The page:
Veterans will have to wait a little longer to learn whether they have a constitutional right to effective mental health care. A majority of the 25 judges on the 9th U.S. Circuit court of Appeals voted to reconsider a May decision by a three-judge panel extending the constitutional protection to vets.
Chief Judge Alex Kozinski made clear back in May he didn’t like the ruling and wanted it reconsidered. The original panel opinion by Judge Stephen Reinhardt held that veterans not only had the right to effective mental health care but also had a right to timely resolution of their service-related disability and death benefit claims.
At the time Kozinski said the majority “hijacks the Department of Veterans Affairs mental health treatment and disability compensation programs and installs a district judge as reluctant commandant-in-chief.”
The original lawsuit by two non-profits groups, Veterans for Common Sense and Veterans United for Truth, was dismissed by U.S. District Judge Sam Conti in San Francisco. The Reinhardt-led panel revived the lawsuit but Wednesday’s order puts its fate back in limbo.
The veterans groups had asked Conti to order the VA to remedy delays in providing mental health care to veterans returning from Iraq and Afghanistan. The veterans groups sued to force the VA to improve conditions. They maintained that the lengthy delays violated veterans’ due process rights to receive the care and benefits guaranteed by law.
Kozinski and Reinhardt are often at philosophical odds on interpretation of the law, with Kozinski in the court’s conservative wing and Reinhardt at the head of the liberal side of the court.
Reinhardt, joined by Judge Procter Hug, presented some pretty powerful facts in support of resurrecting the case. In an average day 18 veterans commit suicide. Roughly one quarter of them were involved in the VA health care system before they took their lives. Among veterans enrolled in the VA system, another 1,000 attempt suicide each month.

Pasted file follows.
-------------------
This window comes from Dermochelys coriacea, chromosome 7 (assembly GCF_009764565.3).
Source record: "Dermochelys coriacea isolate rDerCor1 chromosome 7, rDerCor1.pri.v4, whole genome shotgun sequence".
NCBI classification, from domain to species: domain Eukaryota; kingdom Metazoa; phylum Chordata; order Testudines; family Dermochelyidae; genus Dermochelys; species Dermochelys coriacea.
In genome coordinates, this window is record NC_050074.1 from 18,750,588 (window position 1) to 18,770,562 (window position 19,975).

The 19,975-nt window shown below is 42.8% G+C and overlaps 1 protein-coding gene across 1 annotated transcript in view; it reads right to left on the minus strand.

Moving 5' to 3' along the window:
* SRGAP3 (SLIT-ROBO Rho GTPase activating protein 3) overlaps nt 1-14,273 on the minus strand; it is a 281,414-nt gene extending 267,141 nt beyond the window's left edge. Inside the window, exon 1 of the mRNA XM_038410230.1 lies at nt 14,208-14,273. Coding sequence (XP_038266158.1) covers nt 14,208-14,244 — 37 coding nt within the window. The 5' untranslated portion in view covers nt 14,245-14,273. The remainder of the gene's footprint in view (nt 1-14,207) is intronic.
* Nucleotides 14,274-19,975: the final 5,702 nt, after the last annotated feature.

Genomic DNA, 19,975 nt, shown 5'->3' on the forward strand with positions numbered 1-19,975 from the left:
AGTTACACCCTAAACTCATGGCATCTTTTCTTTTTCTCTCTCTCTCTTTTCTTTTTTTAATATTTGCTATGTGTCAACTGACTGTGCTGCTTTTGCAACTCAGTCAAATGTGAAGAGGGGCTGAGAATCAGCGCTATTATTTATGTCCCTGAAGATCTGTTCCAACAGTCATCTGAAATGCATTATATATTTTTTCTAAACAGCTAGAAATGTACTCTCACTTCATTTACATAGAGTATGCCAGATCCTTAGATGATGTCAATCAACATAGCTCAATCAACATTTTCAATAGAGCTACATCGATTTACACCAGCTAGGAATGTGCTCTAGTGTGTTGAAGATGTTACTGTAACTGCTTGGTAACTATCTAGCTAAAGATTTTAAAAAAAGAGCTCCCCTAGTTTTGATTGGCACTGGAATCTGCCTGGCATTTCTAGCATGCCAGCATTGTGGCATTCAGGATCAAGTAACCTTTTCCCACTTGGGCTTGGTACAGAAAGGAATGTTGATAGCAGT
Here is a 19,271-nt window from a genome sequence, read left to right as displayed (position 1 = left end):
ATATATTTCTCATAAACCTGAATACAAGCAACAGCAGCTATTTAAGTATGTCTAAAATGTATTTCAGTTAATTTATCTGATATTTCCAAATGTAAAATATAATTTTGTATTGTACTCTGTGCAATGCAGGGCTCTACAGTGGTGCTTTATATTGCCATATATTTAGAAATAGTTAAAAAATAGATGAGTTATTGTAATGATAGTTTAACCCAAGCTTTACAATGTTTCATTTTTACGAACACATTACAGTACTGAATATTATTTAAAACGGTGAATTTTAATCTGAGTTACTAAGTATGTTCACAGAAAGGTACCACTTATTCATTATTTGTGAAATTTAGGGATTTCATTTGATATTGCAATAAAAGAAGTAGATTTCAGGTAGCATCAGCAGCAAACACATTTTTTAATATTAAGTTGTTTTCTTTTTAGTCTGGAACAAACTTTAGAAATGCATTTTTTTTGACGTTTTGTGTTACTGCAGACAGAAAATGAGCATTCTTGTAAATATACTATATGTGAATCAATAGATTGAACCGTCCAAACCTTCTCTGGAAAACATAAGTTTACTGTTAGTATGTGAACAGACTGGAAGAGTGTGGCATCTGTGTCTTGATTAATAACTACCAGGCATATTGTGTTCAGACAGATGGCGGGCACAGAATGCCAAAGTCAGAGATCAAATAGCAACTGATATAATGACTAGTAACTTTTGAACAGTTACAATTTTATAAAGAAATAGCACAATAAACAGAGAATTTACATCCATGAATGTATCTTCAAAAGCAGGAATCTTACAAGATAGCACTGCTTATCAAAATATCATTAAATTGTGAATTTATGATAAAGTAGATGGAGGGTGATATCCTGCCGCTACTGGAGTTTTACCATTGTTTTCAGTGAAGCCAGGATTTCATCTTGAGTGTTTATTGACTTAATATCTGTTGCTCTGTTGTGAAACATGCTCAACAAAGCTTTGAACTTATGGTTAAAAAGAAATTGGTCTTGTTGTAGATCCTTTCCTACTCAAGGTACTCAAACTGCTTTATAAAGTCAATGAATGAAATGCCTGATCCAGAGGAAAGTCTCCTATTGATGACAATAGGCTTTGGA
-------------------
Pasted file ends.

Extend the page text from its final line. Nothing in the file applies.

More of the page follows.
A significant number of vets coming home from war suffer from psychological problems and Post Traumatic Stress Syndrome, but it takes nearly four years, on average, for a veteran to resolve claims for benefits. And that has only gotten worse in recent years with vets from Iraq and Afghanistan overwhelming the VA system, Reinhardt states.
He put the blame at the feet of Congress. “Had Congress taken the requisite action and rendered this case unnecessary even while it was pending before us, we would have been happy to terminate the proceedings and enter an order of dismissal,” he wrote.
The opinion held that the Constitution affirms the right of people to be “free from unjustified governmental deprivation of property – including the health care and benefits that out laws guarantee veterans.”
“The VA’s unchecked incompetence has gone on long enough,” he wrote.
But the order for rehearing en banc, means an 11-judge panel will be selected to rehear the case sometime next year.
Case: Veterans for Common Sense v. Shinseki, No. 08-16728